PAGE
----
Found Money

July 15, 2003

You know the deal with found money, right? A dollar lottery ticket you received as a gift pays off $300. Or maybe it's the $20 you find under the back seat while giving your car its biennial cleaning.

There are many versions, but the basic premise is that found money must be spent. You weren't expecting to have it, so you must use it and enjoy. It can be beers all around for your friends or a bigger-than-usual donation at church. It doesn't matter how; it just must be shared.

That's how I felt after last month's International Powder & Bulk Solids Technology Forum near Chicago. It wasn't found money, but it was found knowledge, and I have to share it with you.

I got there late on the final day, and most attendees were already heading home. The last session of the Process Measurement for Solids Handling track was to be a recap of the week's presentations. But there were only two attendees in the room, so the wrap-up was reduced to a self-critique by the presenters of how the sessions had gone. I couldn't have asked for a better opportunity to get a quick refresh of my solids-handling knowledge. This was my found money in a condensed, totally unanticipated format.

Early in my career, I helped design and then debug large-scale vacuum conveying systems. They unloaded railcars full of resins and carbon black pellets directly to overhead, controlled-feed hoppers for 2,000-gallon ink-mixing tanks. I remember that the sweep elbows at key points in the transport pipes never performed as designed. We always would have one or two repiping projects to relieve chronic clogging of the more fragile materials.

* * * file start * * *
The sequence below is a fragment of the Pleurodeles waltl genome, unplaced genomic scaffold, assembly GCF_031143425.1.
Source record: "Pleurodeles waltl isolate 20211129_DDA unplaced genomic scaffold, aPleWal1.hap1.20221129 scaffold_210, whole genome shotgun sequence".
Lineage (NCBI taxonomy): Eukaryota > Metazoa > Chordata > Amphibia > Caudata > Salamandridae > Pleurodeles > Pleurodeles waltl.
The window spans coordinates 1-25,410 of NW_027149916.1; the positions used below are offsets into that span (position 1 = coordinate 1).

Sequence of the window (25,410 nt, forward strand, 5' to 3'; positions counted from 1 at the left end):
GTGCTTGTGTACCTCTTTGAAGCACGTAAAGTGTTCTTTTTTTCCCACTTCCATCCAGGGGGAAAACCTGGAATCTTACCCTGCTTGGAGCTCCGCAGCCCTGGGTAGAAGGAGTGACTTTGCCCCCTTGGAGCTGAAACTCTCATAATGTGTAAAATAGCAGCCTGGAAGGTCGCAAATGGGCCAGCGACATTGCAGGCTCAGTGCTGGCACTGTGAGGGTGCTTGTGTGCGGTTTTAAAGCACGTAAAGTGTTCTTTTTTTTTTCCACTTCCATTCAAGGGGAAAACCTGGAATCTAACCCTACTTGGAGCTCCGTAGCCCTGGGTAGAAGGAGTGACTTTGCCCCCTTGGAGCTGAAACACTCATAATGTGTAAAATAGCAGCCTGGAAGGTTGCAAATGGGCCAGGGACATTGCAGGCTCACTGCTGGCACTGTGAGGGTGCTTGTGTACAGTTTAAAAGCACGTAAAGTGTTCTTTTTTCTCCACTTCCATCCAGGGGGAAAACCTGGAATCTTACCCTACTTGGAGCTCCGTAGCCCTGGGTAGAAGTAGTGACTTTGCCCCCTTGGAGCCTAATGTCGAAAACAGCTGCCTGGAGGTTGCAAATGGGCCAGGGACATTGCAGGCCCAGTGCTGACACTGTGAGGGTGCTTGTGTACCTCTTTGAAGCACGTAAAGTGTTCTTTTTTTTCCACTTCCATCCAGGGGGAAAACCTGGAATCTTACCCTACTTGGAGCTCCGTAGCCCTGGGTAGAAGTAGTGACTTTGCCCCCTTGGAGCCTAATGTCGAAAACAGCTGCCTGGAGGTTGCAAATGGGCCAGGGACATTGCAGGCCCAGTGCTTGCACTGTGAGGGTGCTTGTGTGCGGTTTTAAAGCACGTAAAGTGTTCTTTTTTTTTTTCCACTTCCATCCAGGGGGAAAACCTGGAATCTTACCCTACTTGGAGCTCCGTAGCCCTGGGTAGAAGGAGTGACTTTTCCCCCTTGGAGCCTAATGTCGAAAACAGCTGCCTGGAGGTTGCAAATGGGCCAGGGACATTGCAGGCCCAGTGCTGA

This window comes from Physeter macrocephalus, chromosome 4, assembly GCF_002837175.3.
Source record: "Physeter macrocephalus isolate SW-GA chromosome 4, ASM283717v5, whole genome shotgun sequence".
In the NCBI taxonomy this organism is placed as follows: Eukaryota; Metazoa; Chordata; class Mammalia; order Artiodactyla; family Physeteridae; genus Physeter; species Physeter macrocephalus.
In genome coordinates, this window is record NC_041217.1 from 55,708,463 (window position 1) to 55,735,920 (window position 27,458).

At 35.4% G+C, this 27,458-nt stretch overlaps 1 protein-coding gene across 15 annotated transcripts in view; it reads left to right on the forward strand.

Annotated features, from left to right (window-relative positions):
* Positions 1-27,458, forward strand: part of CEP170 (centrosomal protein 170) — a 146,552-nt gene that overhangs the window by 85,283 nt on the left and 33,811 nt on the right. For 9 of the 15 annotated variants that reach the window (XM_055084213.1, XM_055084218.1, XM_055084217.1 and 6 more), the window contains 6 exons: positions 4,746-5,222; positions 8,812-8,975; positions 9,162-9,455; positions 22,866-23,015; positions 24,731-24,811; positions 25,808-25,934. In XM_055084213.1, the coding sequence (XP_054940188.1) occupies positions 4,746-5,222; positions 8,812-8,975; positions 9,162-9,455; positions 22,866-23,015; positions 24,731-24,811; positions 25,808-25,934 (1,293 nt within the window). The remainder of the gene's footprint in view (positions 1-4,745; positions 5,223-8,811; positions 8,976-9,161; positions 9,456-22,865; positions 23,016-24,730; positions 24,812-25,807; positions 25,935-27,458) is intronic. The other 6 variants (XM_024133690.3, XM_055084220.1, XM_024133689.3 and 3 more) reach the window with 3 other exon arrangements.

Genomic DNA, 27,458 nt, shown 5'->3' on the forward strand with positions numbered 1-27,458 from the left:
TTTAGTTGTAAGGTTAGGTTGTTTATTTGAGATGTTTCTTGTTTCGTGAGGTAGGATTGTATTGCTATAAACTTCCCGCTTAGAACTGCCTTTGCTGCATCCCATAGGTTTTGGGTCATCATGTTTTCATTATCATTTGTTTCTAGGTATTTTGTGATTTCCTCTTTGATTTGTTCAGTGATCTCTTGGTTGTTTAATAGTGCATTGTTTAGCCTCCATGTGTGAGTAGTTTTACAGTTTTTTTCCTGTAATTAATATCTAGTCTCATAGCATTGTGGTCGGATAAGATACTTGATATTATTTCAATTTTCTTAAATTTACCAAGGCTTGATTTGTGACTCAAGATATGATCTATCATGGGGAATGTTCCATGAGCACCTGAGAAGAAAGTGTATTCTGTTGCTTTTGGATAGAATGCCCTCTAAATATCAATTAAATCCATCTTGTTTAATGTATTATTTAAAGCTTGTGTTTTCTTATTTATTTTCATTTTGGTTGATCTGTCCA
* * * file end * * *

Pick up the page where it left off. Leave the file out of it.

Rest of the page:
But, back to the conference: We also had a nice discussion about specifying instrumentation and controls for solids handling rather than liquids. Our ad-hoc group foresaw increased use of Coriolis principles in solids flow measurement for non-sticky materials. Pricing is becoming attractive, and the vendors are promoting its use a bit more. We also saw reason to make better use of inline measurement of product quality as a key to improving yields and reducing final quality control holdups.

We talked about network connectivity. We all know that moving data electronically from solids-handling systems for real-time inventory updates and to sense system health can improve overall uptime. But companies often run multiple legacy systems ," even within a single plant, there can be a few, each with limited, proprietary communications protocols. Company decision-makers do not usually consider connecting to the rest of the manufacturing data system a must-do. It seems they believe clipboards and manual readings are all that's needed.

I think powder and solids-handling users feel a bit like second-class citizens sometimes. They know they have more to offer beyond reliable conveyance of materials, but they're not being heard.

I'll bet some of you have a few success stories to strengthen the argument. Tell me about them, and we'll start the discussion here. Consider it a found opportunity.

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